Manchester United had the longest continuous era of dominance. 26 years between 1990-2016. Nearest was Liverpool with 23 years just prior to Man U.

A difference between the Liverpool and Manchester reigns was that Liverpool spent 22/23 of their seasons as the premier team. Manchester only spent 20/26 of their seasons, being usurped by Liverpool, Arsenal, and Chelsea throughout.

Only one 7 year period in the history of English football saw three teams establishing dominance. The period ending in 2008.

No football was played during either of the great wars.

Lastly, for fun, here is the all-time table for top flight English Football.

8- When to score the first goal in a soccer match in order to win the game

Green indicates victory, Orange a draw and Red a loss.

The opacity of each bar is proportional to how often the first goal of the match is scored on that minute (more transparent means less often).

Dataset used from Kaggle.

Blogpost with more details on the analysis and results, as well as link to github code.

Done using jupyter notebook and matplotlib.

9- Average Height and Weight of Soccer Players by Country

Data source: FIFA19 database

Tools: python + matplotlib
Weight and height are obviously highly correlated (not just in soccer players).

Here's an interesting idea: plot the deviation from the average height-weight correlation in relation to some measure of success in soccer. Then we would know if it pays out for your team to be relatively underweight for your height (China) or relatively overweight for your height (Paraguay).

10- Distribution of Soccer Power Index for the top 10 leagues (according to revenue)

Author
Data is from FiveThirtyEight's SPI

Ranking based on revenue sourced from Wikipedia

Plotted in python with Seaborn violin plots and edited in Inkscape to add the logos sourced from Wikimedia.

11- Referee Activity in the Big 5 European Soccer Leagues

Author: Here
Data Source: fbref.com
Tool: R

12- European Soccer Dynasties

This sports themed viz shows the periods of dominance by European soccer clubs over time. I define a "dynasty" as a rolling 7 year window in which a team accumulates 3 "points," with a title being 1 pt and a runner up being 0.5 pt. You can hover over each dynasty for more details, choose a team for you to highlight, or highlight teams based upon the dynasty index (3pts, 3.5pts, 4 pts). Enjoy!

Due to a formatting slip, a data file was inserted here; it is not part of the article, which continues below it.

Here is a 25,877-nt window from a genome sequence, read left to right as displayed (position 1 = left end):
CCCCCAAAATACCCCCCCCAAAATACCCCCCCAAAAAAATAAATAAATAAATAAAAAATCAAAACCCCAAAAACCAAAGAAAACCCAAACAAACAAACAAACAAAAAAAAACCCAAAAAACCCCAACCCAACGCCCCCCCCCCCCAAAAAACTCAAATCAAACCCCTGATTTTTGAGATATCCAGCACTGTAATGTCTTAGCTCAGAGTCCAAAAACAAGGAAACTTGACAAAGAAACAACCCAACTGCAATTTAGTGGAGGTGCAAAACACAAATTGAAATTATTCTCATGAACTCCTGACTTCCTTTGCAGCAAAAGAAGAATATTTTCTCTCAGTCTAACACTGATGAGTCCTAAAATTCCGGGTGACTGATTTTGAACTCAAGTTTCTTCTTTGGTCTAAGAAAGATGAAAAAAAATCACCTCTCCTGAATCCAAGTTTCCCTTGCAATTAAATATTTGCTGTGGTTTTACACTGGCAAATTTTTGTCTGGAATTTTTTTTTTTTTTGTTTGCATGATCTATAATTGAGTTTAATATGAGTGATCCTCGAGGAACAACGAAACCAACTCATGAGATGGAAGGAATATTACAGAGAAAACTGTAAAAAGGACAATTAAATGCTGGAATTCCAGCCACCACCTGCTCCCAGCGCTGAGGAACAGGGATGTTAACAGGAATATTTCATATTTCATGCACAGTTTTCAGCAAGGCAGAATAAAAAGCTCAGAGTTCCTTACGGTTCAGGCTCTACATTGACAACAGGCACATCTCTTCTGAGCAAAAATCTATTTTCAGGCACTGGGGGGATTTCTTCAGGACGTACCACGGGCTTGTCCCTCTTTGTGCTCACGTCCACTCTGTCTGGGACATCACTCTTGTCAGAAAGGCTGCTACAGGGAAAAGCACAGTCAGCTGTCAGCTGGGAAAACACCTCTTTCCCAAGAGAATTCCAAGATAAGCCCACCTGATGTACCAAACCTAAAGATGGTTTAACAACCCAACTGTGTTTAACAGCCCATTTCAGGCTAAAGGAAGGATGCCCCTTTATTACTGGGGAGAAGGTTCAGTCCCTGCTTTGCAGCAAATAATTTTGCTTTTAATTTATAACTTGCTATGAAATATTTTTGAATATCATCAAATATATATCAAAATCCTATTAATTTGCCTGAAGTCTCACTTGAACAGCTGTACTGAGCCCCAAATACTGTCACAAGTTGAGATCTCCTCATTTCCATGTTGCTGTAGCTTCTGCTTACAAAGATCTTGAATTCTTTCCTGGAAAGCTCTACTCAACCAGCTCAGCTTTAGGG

Tool: Tableau

Link:

Data: Wikiepdia sites for each Soccer league ex.

13- The top goal scorers in 40 years of elite football (soccer)


Source: Here
Tool: Tableau

Interactive visualization: Here

Data: Here

This viz aggregates all passes on a grid with 1 meter step. It means, all distances and passes on a square meter of the football pitch represent by a line with average length and direction. So this viz is an 'averaged' picture.
You can compare goals vs age, vs minutes played and more for over 100 players including Messi, both Ronaldos, Zlatan, Totti, plus the legends of yesteryear like Shearer and Baggio, and the next generation like Mbappé.

There are 191 players to compare in total, going right back to 1970 (every player who scored 20 or more league goals in a single season of a top European league).

13- Football(Soccer)'s home-grown talent by country - how many players were club-trained?

Legend (All numbers from here)

Dark green: Number of players that played for at least three years/seasons for their current club between the ages of 15 and 21

Light green: Number of players that trained at that club but play currently for another top division team.

14- How soccer lineup formations changed over time

The author is working at a soccer app livescore company (Forza Football) and digged some into the data. So by using some simple SQL in BigQuery, and then visualising it in Mode Analytics (where we build all our dashboards) he got to this one.

This is based on around 12,000 lineups from all kinds of leagues. The majority is from European Leagues, but we cover competitions all over the world.

15- Economic prosperity and soccer prowess

The author made the visualization with ggplot2, with data from eloratings.net and the World Bank.